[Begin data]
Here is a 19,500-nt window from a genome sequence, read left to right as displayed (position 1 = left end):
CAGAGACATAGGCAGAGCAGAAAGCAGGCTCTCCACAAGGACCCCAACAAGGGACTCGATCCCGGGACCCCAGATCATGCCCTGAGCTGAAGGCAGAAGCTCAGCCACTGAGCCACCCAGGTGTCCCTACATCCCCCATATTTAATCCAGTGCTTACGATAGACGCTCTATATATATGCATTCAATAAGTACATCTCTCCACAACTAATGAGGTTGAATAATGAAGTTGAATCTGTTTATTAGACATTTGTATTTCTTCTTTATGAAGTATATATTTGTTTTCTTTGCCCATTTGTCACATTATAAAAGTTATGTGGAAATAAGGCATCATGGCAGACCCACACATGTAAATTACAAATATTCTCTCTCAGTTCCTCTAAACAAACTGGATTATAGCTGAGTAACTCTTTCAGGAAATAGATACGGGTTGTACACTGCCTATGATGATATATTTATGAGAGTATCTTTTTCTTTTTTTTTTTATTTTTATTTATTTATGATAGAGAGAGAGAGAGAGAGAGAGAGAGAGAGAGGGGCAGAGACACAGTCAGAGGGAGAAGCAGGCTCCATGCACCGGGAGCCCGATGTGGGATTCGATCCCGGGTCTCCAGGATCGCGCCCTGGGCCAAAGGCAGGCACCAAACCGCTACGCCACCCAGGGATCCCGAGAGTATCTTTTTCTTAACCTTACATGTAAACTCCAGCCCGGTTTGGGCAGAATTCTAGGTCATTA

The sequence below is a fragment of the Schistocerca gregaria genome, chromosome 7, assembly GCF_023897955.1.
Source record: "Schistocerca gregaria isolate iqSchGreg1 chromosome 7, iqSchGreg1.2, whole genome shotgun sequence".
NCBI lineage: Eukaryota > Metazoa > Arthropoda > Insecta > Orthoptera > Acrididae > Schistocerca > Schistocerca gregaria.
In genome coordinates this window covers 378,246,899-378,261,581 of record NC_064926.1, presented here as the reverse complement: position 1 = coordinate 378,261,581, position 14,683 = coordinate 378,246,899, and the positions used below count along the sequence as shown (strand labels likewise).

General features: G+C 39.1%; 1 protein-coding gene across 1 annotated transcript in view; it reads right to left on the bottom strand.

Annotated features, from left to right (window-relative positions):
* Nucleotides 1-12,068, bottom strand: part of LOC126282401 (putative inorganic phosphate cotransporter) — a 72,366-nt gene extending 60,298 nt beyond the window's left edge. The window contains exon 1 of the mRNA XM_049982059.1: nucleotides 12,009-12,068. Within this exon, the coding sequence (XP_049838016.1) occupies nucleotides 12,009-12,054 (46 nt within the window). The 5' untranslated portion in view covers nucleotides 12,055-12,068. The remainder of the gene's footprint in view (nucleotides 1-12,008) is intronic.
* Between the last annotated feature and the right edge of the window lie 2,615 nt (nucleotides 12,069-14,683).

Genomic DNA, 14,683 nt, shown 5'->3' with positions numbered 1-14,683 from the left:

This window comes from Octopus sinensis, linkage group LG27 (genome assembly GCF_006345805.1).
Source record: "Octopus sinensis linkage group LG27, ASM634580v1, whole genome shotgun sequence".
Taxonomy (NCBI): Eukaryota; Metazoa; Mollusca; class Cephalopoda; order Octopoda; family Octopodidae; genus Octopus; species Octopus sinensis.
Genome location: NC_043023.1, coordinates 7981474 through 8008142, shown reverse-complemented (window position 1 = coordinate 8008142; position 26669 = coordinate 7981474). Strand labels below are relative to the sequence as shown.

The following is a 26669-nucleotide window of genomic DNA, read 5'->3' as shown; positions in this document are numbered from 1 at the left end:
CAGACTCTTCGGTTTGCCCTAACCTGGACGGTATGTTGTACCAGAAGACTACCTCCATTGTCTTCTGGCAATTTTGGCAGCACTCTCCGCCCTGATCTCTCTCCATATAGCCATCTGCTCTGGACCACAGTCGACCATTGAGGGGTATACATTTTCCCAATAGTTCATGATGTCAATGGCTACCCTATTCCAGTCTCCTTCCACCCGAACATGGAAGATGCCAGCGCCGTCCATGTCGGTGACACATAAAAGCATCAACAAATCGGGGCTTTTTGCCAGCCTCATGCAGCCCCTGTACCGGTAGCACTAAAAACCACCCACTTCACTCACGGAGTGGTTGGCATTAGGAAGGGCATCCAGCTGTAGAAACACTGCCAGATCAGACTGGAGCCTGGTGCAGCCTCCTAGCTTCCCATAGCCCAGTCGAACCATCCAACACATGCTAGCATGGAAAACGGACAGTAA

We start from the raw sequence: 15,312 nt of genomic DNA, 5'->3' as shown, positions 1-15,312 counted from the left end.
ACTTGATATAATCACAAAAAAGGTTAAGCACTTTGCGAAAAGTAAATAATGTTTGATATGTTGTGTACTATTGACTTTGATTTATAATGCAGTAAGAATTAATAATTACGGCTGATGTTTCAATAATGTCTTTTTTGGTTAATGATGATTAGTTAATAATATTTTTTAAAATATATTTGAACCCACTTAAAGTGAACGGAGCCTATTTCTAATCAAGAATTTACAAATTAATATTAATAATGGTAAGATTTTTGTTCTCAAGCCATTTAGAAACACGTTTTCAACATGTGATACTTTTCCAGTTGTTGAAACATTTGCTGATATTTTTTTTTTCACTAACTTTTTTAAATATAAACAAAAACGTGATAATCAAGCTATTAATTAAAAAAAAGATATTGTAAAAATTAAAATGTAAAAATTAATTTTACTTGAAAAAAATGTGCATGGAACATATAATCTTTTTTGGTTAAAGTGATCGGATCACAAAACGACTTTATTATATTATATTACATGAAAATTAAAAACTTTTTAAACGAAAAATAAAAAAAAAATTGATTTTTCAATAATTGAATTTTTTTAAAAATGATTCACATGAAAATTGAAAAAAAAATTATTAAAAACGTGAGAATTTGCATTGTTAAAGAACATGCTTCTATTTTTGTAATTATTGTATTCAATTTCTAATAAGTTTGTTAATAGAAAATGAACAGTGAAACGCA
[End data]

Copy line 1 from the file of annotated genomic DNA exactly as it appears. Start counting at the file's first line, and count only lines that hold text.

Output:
Here is a 19,500-nt window from a genome sequence, read left to right as displayed (position 1 = left end):